Paul F. Eastman and Dr. Thomas J. Utley, Jr., Mechanical Engineering
The GoldHelox X-Ray Telescope is an undergraduate project of the Brigham Young University Physics Department in conjunction with the National Aeronautics and Space Administration. It is a fully autonomous robotic telescope and camera system capable of converting x-rays in the range of 171 angstroms into visible light and capturing the source images on 35mm film. This particular wavelength corresponds to the frequency of x-rays emitted by solar flares erupting from the surface of the sun, and by imaging only the x-rays emitted by the flares themselves, the effect will be to strip away much of the rest of the solar radiation, both visible and invisible. This will provide a window into the origins of the eruptions which interfere with much of the world’s communications networks. At the same time it will give researchers vital information about the sun’s activity below the visible surface.
Due to the complex nature of the telescope, the various subsystems have been divided according to expertise. Basically, physics students designed the x-ray optics and specified the requirements for the support systems. Electrical engineering students designed the electrical subsystems, including the computer which controls the telescope’s movements as it tracks the sun during exposure and the circuitry which acts as the x-ray equivalent of a shutter to expose the film. Finally, mechanical engineering students have designed the mechanical structure which integrates the optics and electronics into a functional telescope which NASA deems safe to fly aboard a manned Space Shuttle mission.
My Involvement with GoldHelox
I originally joined the project as a CAD specialist, with the assignment to produce working drawings of several parts to be machined. Within a short while it became apparent that the project needed a complete virtual assembly of the entire payload. Due to a lack of funding which had previously plagued the project for several years, a complete set of working assembly drawings had never been prepared in any one CAD system. The various teams had been left to their own devices to produce drawings from which parts could be manufactured, and designing across team boundaries was nearly impossible. After several months of work, I produced a complete assembly model in Pro/Engineer mechanical design software, thus providing all teams with accurate scaled drawings from which to work.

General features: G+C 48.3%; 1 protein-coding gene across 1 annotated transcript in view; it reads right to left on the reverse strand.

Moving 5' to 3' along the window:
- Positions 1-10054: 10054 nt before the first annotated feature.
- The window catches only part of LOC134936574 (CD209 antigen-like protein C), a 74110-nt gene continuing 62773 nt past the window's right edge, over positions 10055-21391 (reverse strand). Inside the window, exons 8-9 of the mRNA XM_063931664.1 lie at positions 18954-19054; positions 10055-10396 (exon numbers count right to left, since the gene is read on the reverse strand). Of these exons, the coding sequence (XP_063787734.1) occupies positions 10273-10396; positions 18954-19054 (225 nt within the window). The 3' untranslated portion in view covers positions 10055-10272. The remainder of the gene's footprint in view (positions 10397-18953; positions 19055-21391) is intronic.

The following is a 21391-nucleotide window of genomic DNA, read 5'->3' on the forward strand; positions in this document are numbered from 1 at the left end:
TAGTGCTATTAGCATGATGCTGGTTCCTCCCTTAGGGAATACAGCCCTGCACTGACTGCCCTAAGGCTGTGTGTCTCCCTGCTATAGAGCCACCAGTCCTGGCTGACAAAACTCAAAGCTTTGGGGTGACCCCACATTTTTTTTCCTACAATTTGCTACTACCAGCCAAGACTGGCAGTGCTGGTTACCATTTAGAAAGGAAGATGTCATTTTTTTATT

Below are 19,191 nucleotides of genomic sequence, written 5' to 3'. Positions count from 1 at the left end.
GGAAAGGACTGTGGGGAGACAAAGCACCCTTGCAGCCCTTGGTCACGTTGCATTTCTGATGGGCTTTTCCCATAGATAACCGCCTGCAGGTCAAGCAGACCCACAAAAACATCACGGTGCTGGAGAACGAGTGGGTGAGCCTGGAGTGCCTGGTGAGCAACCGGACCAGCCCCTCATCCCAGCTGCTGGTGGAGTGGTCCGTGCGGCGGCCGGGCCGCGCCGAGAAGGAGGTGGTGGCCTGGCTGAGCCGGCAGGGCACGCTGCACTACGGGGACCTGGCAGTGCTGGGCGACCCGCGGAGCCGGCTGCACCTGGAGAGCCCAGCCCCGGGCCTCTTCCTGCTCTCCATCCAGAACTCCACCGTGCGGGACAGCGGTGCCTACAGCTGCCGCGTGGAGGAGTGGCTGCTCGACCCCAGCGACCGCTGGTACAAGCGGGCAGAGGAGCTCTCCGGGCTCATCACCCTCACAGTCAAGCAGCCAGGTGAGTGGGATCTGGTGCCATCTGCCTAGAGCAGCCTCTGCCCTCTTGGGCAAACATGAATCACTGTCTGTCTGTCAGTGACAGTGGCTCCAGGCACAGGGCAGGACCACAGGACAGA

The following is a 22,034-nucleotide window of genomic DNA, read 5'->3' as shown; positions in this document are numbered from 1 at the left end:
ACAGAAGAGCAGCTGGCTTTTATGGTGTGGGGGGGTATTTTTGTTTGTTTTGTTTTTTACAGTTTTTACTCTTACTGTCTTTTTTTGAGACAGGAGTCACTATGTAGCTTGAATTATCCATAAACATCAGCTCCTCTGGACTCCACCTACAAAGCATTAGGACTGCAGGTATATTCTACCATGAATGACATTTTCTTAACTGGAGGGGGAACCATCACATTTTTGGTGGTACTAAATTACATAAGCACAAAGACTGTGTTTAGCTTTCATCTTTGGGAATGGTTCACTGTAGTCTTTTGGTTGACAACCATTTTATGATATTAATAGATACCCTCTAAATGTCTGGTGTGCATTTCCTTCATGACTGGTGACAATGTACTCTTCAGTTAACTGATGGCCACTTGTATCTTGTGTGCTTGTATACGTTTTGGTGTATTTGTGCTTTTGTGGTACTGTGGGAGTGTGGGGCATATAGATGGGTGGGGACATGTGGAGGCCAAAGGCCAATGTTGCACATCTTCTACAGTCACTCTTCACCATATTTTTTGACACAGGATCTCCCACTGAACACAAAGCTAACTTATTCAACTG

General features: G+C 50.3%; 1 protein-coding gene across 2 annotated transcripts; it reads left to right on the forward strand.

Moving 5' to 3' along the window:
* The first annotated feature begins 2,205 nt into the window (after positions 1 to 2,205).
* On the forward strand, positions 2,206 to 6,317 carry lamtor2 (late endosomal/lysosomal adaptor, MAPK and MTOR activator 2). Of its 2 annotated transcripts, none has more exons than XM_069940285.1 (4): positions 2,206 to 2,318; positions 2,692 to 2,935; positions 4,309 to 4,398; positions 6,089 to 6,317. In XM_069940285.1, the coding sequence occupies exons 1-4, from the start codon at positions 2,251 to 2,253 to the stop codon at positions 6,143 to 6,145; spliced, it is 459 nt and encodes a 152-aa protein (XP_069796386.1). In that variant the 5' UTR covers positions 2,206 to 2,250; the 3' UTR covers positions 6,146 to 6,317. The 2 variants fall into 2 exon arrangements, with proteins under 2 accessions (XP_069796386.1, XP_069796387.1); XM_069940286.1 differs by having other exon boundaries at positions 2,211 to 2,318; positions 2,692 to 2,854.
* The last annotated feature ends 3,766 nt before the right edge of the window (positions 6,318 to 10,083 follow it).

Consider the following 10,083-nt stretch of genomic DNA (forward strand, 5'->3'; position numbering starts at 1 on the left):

The many hours that I spent measuring and modeling more than 200 individual components left me as the person most knowledgeable about the interactions between the different subsystems. I was eventually asked to accept the position of Systems Integrator, responsible for resolving design conflicts between teams while constantly verifying compliance with NASA manned space flight regulations for every component and assembly. In addition, I also took upon myself the task of learning to machine many of the telescope’s mechanical components in order to lessen the strain on our meager budget.
Since accepting that position some sixteen months ago, I have learned several invaluable skills. First, I have learned that engineering is a group effort, no matter how small the project. Working with physicists, electrical engineers, technical writers, and NASA personnel has made me keenly aware of the damaging effects of “over-the-wall” engineering, whereby one team throws its designs over to another without first evaluating the ramifications of its decisions on the project. Successful, profitable engineering is a result of excellent communication between all the disciplines that are involved. This is especially true of the designers, but it also includes administration, public relations, finance, and technical documentation. No one group can succeed alone.